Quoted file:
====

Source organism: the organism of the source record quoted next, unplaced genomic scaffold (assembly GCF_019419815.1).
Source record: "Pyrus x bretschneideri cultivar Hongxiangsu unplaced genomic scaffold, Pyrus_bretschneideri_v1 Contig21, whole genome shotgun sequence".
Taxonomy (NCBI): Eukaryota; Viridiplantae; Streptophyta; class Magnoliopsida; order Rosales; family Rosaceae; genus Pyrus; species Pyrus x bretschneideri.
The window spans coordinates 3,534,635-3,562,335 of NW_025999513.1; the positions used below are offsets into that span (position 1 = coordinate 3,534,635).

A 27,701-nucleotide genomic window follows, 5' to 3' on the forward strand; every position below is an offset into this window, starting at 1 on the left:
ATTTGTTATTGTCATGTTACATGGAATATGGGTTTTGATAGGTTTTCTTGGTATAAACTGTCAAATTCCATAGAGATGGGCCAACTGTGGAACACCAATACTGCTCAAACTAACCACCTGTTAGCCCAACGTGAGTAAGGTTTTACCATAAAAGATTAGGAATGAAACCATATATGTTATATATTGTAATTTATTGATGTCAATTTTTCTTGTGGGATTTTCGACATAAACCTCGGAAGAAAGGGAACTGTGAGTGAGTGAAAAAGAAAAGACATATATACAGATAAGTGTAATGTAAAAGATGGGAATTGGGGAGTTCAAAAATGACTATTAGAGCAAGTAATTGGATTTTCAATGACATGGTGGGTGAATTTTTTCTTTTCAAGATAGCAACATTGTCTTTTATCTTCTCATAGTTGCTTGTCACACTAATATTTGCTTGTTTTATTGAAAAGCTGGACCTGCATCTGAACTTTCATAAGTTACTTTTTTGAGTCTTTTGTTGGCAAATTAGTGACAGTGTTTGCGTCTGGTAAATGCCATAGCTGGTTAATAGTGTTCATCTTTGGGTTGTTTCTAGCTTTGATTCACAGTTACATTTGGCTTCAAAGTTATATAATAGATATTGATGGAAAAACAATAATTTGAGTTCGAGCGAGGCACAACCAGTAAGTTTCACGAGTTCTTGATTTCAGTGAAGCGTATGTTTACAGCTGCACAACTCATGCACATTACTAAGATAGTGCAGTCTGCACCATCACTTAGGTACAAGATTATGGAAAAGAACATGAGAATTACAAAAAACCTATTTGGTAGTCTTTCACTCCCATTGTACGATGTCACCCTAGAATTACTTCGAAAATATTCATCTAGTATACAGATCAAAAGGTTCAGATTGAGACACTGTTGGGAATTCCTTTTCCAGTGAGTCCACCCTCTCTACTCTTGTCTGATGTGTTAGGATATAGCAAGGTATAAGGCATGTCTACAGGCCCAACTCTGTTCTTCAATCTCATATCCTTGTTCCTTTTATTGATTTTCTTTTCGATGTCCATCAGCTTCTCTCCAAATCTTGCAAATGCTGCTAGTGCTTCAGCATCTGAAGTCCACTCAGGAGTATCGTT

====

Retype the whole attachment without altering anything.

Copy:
Source organism: the organism of the source record quoted next, unplaced genomic scaffold (assembly GCF_019419815.1).
Source record: "Pyrus x bretschneideri cultivar Hongxiangsu unplaced genomic scaffold, Pyrus_bretschneideri_v1 Contig21, whole genome shotgun sequence".
Taxonomy (NCBI): Eukaryota; Viridiplantae; Streptophyta; class Magnoliopsida; order Rosales; family Rosaceae; genus Pyrus; species Pyrus x bretschneideri.
The window spans coordinates 3,534,635-3,562,335 of NW_025999513.1; the positions used below are offsets into that span (position 1 = coordinate 3,534,635).

A 27,701-nucleotide genomic window follows, 5' to 3' on the forward strand; every position below is an offset into this window, starting at 1 on the left:
ATTTGTTATTGTCATGTTACATGGAATATGGGTTTTGATAGGTTTTCTTGGTATAAACTGTCAAATTCCATAGAGATGGGCCAACTGTGGAACACCAATACTGCTCAAACTAACCACCTGTTAGCCCAACGTGAGTAAGGTTTTACCATAAAAGATTAGGAATGAAACCATATATGTTATATATTGTAATTTATTGATGTCAATTTTTCTTGTGGGATTTTCGACATAAACCTCGGAAGAAAGGGAACTGTGAGTGAGTGAAAAAGAAAAGACATATATACAGATAAGTGTAATGTAAAAGATGGGAATTGGGGAGTTCAAAAATGACTATTAGAGCAAGTAATTGGATTTTCAATGACATGGTGGGTGAATTTTTTCTTTTCAAGATAGCAACATTGTCTTTTATCTTCTCATAGTTGCTTGTCACACTAATATTTGCTTGTTTTATTGAAAAGCTGGACCTGCATCTGAACTTTCATAAGTTACTTTTTTGAGTCTTTTGTTGGCAAATTAGTGACAGTGTTTGCGTCTGGTAAATGCCATAGCTGGTTAATAGTGTTCATCTTTGGGTTGTTTCTAGCTTTGATTCACAGTTACATTTGGCTTCAAAGTTATATAATAGATATTGATGGAAAAACAATAATTTGAGTTCGAGCGAGGCACAACCAGTAAGTTTCACGAGTTCTTGATTTCAGTGAAGCGTATGTTTACAGCTGCACAACTCATGCACATTACTAAGATAGTGCAGTCTGCACCATCACTTAGGTACAAGATTATGGAAAAGAACATGAGAATTACAAAAAACCTATTTGGTAGTCTTTCACTCCCATTGTACGATGTCACCCTAGAATTACTTCGAAAATATTCATCTAGTATACAGATCAAAAGGTTCAGATTGAGACACTGTTGGGAATTCCTTTTCCAGTGAGTCCACCCTCTCTACTCTTGTCTGATGTGTTAGGATATAGCAAGGTATAAGGCATGTCTACAGGCCCAACTCTGTTCTTCAATCTCATATCCTTGTTCCTTTTATTGATTTTCTTTTCGATGTCCATCAGCTTCTCTCCAAATCTTGCAAATGCTGCTAGTGCTTCAGCATCTGAAGTCCACTCAGGAGTATCGTT